Has the nuanced approach to ending the lockdown created new fear?
The recent government announcement signals the beginning of the end of lockdown and some easing of the restrictions on our lifestyle.
While we may welcome the prospect we may also be thrown into a fresh wave of fear and uncertainty.
Should I go on public transport? Should I wear a mask? Am I immune? Am I at risk? Can I work from home? Should my children go to school? Will I lose my job if I don’t feel safe to go to work?
This is a very different challenge from the move into lockdown and to a certain extent may have an even greater impact on our mental health.
Going in to lockdown meant a loss of our personal freedom, our usual means of validation such as our rewards and our connection with others. At the same time we were told to retreat to our homes, where most of us do feel relatively safe and where we can control the environment.
The ‘stay at home – save lives’ message, although tough and challenging, was clear cut – and therefore extremely helpful for a traumatised and frightened mind. There was also a sense of unity as everyone was compelled to respond in the same manner.
The new message ‘stay alert’ is confusing and is tailored to different groups of people. This will plant confusion which increases our anxiety and fear.
The emphasis is on each individual’s attitude to risk, which also gives a sense that if we do the wrong thing there could be dire consequences and it will be our fault. We may want to contribute to society but does that mean risking our own or our loved one’s own health? It’s hard to be asked to take personal responsibility for our choices with so much at stake and so little information on which to base our judgements.
We have experienced a collective trauma and therefore fear is a very prominent part of our psyche. Quite understandably, we have been left feeling afraid of the world outside of lockdown (and of other people).
If a pack or tribe feels threatened they may become angry – the ‘fight or flight’ response to immediate danger. One example of this is the reaction from the teaching unions to the reopening of schools – it is entirely understandable that trauma would arise as a response to the lack of certainty and control with regards to social distancing in schools.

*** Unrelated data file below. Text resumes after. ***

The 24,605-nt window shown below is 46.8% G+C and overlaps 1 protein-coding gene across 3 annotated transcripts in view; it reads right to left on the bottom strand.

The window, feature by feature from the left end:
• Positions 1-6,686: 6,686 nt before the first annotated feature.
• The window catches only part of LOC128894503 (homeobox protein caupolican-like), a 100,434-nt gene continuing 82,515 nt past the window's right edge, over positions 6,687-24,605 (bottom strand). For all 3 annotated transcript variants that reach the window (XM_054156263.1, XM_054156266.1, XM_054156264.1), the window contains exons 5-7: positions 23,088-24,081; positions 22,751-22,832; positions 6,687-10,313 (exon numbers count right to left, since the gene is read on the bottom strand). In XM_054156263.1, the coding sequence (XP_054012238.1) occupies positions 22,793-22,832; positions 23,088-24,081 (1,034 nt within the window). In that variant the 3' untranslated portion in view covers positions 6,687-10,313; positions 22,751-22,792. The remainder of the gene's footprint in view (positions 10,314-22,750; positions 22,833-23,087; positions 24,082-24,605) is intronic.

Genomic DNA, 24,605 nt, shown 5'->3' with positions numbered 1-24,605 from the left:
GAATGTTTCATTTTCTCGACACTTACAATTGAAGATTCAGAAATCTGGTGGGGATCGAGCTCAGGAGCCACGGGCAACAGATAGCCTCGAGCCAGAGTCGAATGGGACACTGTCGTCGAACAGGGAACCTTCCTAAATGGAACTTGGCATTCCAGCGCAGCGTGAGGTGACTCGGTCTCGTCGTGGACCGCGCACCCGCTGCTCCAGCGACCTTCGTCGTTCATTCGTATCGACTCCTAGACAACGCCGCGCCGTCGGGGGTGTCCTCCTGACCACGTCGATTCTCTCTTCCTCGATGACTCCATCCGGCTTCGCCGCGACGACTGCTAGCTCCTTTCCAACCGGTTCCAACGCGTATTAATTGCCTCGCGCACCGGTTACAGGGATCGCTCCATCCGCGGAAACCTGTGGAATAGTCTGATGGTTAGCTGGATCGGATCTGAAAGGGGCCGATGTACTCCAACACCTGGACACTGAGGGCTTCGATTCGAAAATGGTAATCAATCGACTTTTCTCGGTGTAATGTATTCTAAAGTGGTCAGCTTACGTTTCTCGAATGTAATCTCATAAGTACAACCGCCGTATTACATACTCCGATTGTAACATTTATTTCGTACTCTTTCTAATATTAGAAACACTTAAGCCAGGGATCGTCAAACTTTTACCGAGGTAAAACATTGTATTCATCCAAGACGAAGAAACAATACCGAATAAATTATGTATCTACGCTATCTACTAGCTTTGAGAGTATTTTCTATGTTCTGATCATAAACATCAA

From a trauma perspective the easing of the lockdown is only a partial improvement as we are still faced with uncertainty, our sense of purpose is still lacking, our routines and our sense of safety are still not established – and our connection with others is still fragmented at best.
The further complication is that we are still in the midst of grieving for our old lives.
We have been missing our former way of life and probably hoping that this would return in the near future. We are now emerging into a world which is completely different; there are new threats in our surroundings which we can’t evaluate and new rules of behaviour which have not been properly established.
Being disconnected from our loved ones for all this time and the things that give us identity may have made us feel quite paranoid and less able to be calm and rational. We may also feel we are wrong to feel afraid. We worry that we are being ungrateful or silly, when others are ill or at much greater risk.
What can we do?
We can realise that all of these feelings are normal and natural and that it is important to seek help if we need it.
We can think about the message of this year’s mental health awareness week – kindness.
We can nurture what we all have in common rather than what divides us.
We can see and understand our own struggles with compassion and extend this to others.
We can dial down our fear into caution.
We can allow ourselves to acknowledge our sense of loss.
We can trust that we are resilient and adaptable.
We can give ourselves time.
We can breathe.
Read some of our past blogs for techniques to help cope with trauma and fear.
Author: Michelle Scott
Psychotherapist & Eating Disorder Specialist MSc BSc RMHN (Reg MBACP) London & Edinburgh